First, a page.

I just purchased a cabin, for a friend to live in. it is a 12 by 32 and unfinished. i plan to finish the inside with all things that make life easier to us all but am troubled by power. i am thinking about your solar power but i am a woman and also troubled by the level of knolage for such things. can you break it down for me even more? Wireing and such? please help?
  5. gypsysue

    gypsysue The wanderer

    It's possible to go even lower on the watts. My husband and I each have laptops, one takes 35 watts, the other takes 50. We use not only the compact flourescent light bulbs but also have several of the new LED light bulbs that perform even better than CFLs and use even fewer watts. We got rid of our old TV and bought a thin-screen LCD TV, 20", which takes 53 watts. No Satelite or cable, but the DVD player takes 14 watts.

    The Wireless DSL modem takes 6 watts. Our 10 cubic foot frost-free fridge takes 147. (Everyone said "go propane" on the fridge, but this way it's free, and we run it from about the first of March till the end of October, and shut it off and use nature's fridge over the winter). The Nesco dehydrator takes 500 watts so only gets used on sunny summer days.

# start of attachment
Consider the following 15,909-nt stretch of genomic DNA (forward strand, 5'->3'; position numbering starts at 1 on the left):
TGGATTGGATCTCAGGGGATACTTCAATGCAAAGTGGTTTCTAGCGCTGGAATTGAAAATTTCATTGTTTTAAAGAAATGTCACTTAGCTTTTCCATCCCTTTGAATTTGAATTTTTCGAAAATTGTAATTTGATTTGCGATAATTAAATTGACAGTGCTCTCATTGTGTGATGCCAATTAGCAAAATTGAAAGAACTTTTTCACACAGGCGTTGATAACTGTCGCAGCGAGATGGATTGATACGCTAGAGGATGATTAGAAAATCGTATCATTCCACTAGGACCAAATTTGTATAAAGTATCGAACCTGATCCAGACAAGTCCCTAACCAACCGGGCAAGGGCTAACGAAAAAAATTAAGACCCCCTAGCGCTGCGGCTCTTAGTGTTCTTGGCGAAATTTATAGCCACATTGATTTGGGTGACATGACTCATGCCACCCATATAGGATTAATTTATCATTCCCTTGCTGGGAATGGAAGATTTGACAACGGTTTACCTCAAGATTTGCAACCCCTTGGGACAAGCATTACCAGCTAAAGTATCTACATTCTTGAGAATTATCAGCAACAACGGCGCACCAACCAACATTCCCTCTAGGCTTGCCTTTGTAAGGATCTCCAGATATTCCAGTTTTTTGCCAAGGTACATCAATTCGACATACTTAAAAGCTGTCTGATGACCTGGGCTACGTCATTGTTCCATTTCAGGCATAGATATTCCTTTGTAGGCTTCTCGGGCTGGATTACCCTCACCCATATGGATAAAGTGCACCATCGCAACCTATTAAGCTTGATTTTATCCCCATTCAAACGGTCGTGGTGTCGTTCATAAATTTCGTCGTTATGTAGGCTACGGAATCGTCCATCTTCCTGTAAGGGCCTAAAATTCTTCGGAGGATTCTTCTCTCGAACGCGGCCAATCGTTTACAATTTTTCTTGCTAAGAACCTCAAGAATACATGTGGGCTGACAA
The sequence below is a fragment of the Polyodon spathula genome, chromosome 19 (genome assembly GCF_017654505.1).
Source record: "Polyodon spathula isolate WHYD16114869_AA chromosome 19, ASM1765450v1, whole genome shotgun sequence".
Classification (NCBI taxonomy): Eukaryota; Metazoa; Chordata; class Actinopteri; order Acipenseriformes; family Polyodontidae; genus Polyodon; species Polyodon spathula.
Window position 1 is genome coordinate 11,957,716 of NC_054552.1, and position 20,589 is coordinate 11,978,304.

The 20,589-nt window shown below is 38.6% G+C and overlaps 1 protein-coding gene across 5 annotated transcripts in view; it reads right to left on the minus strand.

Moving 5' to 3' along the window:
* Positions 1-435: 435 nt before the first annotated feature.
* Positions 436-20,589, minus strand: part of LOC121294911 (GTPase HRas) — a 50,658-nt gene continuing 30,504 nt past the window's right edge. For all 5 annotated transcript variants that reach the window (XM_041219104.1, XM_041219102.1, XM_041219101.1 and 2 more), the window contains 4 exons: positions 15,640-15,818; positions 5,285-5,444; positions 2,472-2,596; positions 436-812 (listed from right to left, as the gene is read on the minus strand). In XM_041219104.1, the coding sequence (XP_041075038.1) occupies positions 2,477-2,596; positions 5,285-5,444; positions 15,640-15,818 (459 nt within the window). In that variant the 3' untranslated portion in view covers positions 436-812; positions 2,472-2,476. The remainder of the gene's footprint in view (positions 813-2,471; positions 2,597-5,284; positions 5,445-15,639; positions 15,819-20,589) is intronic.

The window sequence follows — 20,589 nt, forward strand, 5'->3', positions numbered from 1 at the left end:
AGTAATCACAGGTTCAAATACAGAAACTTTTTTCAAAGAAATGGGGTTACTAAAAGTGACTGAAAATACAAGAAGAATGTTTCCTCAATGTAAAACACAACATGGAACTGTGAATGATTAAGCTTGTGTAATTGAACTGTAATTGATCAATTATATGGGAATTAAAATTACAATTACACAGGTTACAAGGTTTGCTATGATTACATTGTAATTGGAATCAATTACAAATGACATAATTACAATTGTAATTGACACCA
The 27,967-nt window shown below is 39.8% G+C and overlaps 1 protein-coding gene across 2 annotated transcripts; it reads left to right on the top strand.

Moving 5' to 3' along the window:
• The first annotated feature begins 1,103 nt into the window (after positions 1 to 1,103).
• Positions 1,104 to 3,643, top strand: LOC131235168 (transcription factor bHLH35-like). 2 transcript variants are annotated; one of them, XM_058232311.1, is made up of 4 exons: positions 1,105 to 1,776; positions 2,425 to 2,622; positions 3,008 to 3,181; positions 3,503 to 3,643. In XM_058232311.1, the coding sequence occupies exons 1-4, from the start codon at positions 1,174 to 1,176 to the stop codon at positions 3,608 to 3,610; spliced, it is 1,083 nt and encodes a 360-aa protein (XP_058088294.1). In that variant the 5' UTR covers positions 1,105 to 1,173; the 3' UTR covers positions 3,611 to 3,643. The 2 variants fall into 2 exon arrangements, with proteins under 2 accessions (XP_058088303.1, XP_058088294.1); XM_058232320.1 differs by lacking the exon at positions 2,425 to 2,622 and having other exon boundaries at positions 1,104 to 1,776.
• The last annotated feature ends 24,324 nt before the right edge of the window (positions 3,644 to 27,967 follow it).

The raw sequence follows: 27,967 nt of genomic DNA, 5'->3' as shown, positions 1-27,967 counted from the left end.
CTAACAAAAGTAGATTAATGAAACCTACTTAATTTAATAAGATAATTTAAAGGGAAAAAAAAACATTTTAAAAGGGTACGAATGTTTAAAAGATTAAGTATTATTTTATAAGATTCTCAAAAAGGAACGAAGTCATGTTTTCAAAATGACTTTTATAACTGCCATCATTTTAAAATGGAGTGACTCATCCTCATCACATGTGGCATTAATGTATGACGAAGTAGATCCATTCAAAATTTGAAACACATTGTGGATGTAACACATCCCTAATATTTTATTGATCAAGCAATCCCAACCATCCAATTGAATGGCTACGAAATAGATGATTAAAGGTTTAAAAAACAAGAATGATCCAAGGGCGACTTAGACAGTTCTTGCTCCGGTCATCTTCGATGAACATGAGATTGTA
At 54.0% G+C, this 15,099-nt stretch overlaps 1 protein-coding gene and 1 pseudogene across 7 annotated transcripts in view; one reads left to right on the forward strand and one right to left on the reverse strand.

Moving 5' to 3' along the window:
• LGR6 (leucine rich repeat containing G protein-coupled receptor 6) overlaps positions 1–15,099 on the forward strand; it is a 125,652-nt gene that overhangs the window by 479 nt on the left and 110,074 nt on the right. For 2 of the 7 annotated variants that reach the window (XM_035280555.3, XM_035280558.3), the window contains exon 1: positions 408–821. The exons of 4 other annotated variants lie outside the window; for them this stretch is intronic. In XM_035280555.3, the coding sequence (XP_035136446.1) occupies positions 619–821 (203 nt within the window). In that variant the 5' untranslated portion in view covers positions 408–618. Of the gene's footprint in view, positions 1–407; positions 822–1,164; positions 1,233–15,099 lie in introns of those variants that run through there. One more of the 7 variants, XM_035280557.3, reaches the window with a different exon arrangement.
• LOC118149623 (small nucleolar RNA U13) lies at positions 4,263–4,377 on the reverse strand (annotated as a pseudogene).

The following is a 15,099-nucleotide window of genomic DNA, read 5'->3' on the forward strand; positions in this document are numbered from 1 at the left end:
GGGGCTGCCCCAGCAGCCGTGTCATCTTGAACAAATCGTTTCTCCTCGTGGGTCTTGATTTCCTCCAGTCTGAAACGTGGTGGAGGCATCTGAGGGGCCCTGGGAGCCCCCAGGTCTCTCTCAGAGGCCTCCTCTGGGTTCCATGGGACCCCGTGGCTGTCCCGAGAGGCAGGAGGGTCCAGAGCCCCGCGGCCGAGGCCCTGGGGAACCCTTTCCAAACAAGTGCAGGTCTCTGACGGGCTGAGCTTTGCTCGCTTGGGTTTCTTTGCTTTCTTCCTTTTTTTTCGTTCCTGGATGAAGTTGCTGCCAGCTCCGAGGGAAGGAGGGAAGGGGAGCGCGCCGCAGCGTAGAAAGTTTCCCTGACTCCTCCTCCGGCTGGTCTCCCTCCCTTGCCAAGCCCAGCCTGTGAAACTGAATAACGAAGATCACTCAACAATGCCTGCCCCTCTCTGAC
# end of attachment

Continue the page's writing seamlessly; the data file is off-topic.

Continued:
We have 9 solar panels with a total of 1, 105 watts. Battery bank of 7 Wallyworld deep cycle batteries. A 1,000 watt inverter from Costco, and an 800 watt trace inverter bought used from a neighbor who got a bigger one. We use two charge controllers.

    We have an Air-X 400 watt wind turbine with built-in charge controller. It's more of a novelty than anything. The solar was a much better investment, as we're sheltered back in the mountains and the wind direction isn't consistant or steady.

    We started with one panel we acquired in a barter arrangement, bought another one the next year, then kept adding over the last 5 years.

    We're very happy with our solar power, even with the short daylight hours in winter waaaayyyy up here in Montana near the Canadian border.
  6. NaeKid

    NaeKid YourAdministrator, eh?

    GypsySue - are you running 9 panels at 120 watt each to run your cabin? Have you considered running CATerpiller batteries at all? I have a friend who has a connection that can get me an unlimited supply of CAT batteries for next to nothing (well, half of what a normal RV DeepCycle battery goes for).

    What guage of wiring are you running between the solar and batteries?

    Are you running a fuse-panel from the batteries to the accessories or are you using inline fuses.